A pair of armed men rushed into a McDonald's in Besancon, France, Sunday hoping to grab the cash and dash, but they quickly found out that they chose the wrong fast-food joint to stick up.
French police said the two men in their 20s fired a warning shot before cleaning out the registers of about $2,280, according to NPR. However, unbeknownst to the alleged robbers, there was a team of 11 special forces personnel seated among the 40 McDonald's patrons in the restaurant at the time.
Even more ironic was the fact that the elite French special forces group specializes in hostage situations. But during the robbery, the French officers initially took an entirely hands-off approach.
"It was out of the question to use their weapons, as this would have created difficulties and could have placed many people's lives in danger," local prosecutor Edwige Roux-Morizot said, according to The Telegraph.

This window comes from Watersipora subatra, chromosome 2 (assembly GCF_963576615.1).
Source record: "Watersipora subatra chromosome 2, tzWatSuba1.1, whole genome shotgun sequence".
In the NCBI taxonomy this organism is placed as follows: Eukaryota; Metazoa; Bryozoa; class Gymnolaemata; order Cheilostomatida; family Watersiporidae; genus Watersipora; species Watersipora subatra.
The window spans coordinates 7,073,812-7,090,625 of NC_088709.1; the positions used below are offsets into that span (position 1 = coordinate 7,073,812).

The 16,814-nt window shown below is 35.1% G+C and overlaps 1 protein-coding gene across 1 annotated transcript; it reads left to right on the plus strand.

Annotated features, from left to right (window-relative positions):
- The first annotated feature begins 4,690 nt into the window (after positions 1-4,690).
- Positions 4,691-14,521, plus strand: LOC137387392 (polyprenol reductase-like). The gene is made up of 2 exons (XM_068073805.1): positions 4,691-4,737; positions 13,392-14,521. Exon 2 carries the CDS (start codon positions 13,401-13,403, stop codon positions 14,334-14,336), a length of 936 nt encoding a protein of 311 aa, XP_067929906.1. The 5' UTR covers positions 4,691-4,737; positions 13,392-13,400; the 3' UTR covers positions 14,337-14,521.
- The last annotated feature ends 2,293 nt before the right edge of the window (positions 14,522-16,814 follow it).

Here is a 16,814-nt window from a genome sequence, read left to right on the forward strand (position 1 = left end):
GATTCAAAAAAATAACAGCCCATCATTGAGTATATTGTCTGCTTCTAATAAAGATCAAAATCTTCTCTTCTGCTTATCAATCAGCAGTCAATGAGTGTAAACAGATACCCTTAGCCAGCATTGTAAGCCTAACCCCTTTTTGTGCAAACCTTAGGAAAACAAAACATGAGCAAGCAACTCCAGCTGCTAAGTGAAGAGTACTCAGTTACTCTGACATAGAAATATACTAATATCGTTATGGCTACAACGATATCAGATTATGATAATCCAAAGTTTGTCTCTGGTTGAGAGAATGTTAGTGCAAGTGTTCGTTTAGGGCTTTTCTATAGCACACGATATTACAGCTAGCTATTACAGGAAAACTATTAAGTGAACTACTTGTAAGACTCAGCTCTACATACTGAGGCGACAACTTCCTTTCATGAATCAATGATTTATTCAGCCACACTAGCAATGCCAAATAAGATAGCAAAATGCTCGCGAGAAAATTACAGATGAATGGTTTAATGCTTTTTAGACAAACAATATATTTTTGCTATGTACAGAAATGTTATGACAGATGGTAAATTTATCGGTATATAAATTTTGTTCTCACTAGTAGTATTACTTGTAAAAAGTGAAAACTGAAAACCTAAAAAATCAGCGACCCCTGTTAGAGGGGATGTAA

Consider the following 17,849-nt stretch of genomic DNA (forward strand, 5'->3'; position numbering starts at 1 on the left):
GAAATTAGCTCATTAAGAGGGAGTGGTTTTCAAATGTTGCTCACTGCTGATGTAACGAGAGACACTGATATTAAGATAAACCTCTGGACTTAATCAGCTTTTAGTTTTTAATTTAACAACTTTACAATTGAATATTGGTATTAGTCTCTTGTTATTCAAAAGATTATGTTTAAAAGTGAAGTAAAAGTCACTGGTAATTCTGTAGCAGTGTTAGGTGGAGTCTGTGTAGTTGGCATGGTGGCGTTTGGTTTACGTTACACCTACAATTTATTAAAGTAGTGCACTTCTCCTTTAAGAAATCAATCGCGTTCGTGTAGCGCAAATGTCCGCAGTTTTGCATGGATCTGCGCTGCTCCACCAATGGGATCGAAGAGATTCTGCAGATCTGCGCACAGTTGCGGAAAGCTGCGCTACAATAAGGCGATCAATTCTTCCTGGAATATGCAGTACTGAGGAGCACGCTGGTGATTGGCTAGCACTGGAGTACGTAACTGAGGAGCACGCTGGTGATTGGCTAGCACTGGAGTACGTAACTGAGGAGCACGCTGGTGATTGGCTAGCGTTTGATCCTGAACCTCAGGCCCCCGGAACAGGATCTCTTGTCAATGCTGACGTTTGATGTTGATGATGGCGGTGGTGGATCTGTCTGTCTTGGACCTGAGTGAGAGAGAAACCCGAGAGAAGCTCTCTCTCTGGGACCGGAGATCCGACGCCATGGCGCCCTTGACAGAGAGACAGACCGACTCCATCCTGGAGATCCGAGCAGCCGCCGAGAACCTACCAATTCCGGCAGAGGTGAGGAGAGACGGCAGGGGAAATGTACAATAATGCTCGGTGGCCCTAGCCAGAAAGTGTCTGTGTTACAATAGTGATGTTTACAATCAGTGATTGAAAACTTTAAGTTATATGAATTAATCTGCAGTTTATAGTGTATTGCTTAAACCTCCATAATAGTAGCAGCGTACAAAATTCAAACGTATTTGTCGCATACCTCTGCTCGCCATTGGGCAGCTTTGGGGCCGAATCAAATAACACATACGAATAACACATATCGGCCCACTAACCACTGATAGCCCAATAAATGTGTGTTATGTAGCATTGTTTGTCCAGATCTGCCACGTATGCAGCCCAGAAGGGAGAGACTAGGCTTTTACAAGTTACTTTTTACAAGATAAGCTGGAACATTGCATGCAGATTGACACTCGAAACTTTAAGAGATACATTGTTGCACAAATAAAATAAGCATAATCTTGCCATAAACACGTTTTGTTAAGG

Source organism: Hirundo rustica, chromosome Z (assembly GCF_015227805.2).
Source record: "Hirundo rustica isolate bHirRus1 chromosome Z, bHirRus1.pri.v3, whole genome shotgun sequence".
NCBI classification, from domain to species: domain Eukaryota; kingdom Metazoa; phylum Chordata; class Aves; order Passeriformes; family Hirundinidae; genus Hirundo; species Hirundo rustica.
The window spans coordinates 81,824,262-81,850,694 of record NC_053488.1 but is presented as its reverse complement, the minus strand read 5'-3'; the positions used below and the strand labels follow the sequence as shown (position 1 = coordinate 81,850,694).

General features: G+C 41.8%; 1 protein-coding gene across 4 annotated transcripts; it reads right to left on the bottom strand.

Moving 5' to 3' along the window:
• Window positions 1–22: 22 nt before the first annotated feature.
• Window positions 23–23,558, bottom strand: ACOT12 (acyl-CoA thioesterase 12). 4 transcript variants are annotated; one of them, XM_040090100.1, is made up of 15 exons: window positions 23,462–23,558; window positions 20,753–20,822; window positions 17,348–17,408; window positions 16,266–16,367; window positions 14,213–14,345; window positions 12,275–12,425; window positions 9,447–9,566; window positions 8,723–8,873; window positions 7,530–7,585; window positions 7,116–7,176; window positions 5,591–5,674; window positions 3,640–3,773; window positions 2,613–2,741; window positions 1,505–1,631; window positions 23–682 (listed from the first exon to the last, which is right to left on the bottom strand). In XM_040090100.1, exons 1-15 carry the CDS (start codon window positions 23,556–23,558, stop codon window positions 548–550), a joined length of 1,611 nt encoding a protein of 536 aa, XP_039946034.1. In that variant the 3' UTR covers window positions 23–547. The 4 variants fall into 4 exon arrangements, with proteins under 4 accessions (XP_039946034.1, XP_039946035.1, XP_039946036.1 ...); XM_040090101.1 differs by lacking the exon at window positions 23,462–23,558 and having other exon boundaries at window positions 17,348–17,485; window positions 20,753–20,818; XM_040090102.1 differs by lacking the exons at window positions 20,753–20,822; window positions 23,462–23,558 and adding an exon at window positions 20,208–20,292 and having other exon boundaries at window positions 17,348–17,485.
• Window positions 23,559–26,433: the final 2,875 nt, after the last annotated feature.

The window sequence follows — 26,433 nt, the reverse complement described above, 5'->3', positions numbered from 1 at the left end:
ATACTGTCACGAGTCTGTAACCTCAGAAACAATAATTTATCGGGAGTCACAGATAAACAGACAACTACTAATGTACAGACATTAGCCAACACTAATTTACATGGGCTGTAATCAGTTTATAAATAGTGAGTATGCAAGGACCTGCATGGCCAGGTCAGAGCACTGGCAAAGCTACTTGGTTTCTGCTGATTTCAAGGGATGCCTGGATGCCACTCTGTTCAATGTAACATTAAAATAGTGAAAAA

But ultimately, the team did choose to take action. Reportedly, one of the would-be thieves tripped while trying to rush out the door, but before he could clear the threshold, the special forces team detained him.
The other alleged robber refused to put his weapon down when French forces ordered him to do so, police said. As a result of his belligerence, one of the special forces members shot the uncooperative man in the stomach.
No bystanders, employees or diners were injured in the ordeal and the two suspects were transferred to a nearby hospital for treatment. The young men will reportedly face charges of armed robbery.
The special forces team are part of the Groupe d'Intervention de la Gendarmerie Nationale, commonly referred to as GIGN. Per the Washington Post, the GIGN "was created in the aftermath of the hostage situation at the 1972 Olympic games in Munich, when Israeli Olympians were held against their will and eventually killed."
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